(2) pass an approved English language test in speaking and listening to the required Level A1, A2 or B1 (dependent on the application) of the CEFR which at present (since 6th April 2015) for out-of-country applications is IELTS Life Skills provided by IELTS SELT Consortium and for in-country applications is IELTS Life Skills provided by IELTS SELT Consortium, Graded Examinations in Spoken English provided by Trinity College London, and Integrated Skills in English provided by Trinity College London. Consequently, the previously approved English language tests such as Cambridge English, ESOL, City & Guilds and Pearson are no longer acceptable

(3) has an academic qualification, which is either a Bachelor’s degree, Master’s degree or PhD, either awarded by an educational establishment in the United Kingdom or if awarded by an educational establishment outside of the United Kingdom is confirmed by the United Kingdom National Recognition Information Centre (UK NARIC):

(a) to meet or exceed the recognised standard of a Bachelor’s degree, Master’s degree or PhD; and

(b) that the Bachelor’s degree, Master’s degree or PhD was taught or researched in English to the required Level A1, A2 or B1 (dependent on the application) of the CEFR

(4) is aged 65 or over, or alternatively, has a disability (physical or mental), or there are exceptional circumstances which prevent them from meeting the English language requirement such as, for example:

(a) international or internal armed conflict or humanitarian disaster in their country of permanent residence;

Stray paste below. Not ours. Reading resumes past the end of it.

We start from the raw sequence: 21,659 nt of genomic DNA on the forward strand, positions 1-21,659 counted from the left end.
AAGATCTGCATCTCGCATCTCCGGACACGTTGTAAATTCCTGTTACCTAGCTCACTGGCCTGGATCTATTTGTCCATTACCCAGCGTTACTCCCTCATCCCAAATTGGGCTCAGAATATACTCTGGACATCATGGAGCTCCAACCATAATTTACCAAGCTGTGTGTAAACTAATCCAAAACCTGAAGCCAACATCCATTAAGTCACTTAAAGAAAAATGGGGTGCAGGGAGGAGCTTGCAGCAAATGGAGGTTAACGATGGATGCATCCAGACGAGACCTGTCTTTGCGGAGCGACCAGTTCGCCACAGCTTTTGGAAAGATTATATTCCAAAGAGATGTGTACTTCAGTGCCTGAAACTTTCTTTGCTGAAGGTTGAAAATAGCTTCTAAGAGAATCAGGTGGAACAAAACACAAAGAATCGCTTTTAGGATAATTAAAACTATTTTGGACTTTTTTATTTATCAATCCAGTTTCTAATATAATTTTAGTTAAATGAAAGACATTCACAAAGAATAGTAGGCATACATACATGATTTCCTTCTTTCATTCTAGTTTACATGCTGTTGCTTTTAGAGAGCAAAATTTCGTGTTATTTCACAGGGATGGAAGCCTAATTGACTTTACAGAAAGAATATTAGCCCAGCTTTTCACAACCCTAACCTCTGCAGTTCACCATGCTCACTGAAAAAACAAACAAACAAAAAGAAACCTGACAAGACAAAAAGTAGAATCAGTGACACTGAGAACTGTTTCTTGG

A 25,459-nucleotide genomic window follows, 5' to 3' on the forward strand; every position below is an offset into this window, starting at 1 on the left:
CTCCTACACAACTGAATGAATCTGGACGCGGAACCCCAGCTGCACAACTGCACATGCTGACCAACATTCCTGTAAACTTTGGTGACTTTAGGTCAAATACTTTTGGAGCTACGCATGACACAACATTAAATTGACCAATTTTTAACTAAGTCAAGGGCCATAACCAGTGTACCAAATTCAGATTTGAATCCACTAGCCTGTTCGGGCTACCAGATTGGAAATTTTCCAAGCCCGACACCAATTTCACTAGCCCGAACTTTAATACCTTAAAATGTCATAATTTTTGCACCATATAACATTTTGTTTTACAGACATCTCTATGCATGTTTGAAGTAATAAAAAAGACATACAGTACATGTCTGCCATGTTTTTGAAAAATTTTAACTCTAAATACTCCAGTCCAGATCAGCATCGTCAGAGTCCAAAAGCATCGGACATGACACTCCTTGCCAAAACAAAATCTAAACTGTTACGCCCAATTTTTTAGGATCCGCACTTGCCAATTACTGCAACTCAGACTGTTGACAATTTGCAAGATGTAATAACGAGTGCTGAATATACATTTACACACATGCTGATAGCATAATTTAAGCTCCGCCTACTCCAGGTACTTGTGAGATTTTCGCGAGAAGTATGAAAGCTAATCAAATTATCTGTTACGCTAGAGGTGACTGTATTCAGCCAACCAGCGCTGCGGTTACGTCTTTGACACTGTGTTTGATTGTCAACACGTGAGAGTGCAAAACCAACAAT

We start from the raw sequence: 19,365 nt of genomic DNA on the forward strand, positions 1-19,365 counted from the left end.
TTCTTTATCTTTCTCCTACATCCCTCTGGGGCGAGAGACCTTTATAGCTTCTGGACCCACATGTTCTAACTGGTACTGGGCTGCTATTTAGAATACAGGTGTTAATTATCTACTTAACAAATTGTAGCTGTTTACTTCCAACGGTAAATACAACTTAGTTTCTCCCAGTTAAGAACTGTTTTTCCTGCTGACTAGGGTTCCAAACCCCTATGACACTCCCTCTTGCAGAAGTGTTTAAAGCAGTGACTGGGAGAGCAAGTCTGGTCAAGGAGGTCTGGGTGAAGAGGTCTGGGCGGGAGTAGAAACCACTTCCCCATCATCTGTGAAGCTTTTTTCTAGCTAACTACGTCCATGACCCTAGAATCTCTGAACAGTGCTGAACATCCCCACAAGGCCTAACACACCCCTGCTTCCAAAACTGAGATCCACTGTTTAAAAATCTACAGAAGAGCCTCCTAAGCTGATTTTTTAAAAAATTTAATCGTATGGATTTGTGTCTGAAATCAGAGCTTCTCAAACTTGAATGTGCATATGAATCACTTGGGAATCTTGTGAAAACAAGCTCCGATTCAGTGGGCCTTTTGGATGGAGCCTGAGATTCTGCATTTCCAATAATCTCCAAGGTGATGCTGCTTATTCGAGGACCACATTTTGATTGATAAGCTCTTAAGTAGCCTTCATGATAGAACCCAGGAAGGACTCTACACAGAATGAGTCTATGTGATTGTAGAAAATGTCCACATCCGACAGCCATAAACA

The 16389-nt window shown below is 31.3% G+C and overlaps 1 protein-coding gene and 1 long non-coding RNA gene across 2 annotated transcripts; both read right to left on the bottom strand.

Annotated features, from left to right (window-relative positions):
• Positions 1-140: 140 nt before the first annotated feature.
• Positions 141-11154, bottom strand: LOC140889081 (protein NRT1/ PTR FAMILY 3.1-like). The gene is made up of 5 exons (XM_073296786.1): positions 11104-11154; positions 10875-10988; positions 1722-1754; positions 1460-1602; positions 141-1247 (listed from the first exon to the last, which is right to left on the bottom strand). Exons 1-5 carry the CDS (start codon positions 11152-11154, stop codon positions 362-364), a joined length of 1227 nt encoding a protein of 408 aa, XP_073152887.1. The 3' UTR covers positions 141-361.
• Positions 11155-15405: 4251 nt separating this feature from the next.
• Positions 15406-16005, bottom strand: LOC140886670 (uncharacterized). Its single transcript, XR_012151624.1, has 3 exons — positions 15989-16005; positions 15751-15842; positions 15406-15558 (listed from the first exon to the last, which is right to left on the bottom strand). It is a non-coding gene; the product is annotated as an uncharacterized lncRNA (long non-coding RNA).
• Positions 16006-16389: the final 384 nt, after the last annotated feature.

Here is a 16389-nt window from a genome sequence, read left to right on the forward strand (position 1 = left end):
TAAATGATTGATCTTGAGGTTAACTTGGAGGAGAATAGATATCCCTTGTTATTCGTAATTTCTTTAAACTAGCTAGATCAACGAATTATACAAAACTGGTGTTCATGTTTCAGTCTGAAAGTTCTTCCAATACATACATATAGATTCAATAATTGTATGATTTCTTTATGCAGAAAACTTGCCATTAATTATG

(b) they have been hospitalised for several months;

(c) they are a full-time carer of a disabled child applying to travel to the United Kingdom; or

(d) there is no provision in their country of permanent residence to sit the English language test and it is not practicable or reasonable for them to travel to another country to take the test.

 

Conclusion

Since the introduction of the English language requirement on 29th November 2010 and the mandatory necessity to meet Level A1 of the CEFR, there have been between 315 and 781 refusals of applications by the Home Office during the period 2011 and 2015 on this ground alone (Home Office: A2 English language requirement for the family route – November 2016). Further, it is estimated by the Home Office that with the introduction of the mandatory necessity to meet Level A2 of the CEFR after 1st May 2017, some further 245 applications are likely to be refused on this basis alone, which would equate to around 7 per cent of the total number of applications for leave to remain in the United Kingdom by non-EEA national partners and parents.

Consequently, those who do not meet the English language requirement of Level A1 of the CEFR in entry clearance applications, are unlikely to be granted entry clearance to the United Kingdom. And those who do not meet the English language requirement of Level A2 of the CEFR in extension applications, are unlikely to be granted leave to remain in the United Kingdom and as a result would be expected to leave.

 


Contributor Details:

This document was written by Aston Brooke Solicitors’ Immigration Department. For specific legal advice on your case please contact us on +44 (0)203 475 4321 and a member of our team will be able to assist you.

Disclaimer: this article is for general information purposes only. It does not present a detailed statement of the Law and does not constitute as legal advice. This is a summary only, and legal advice should always be sought on an individual case basis.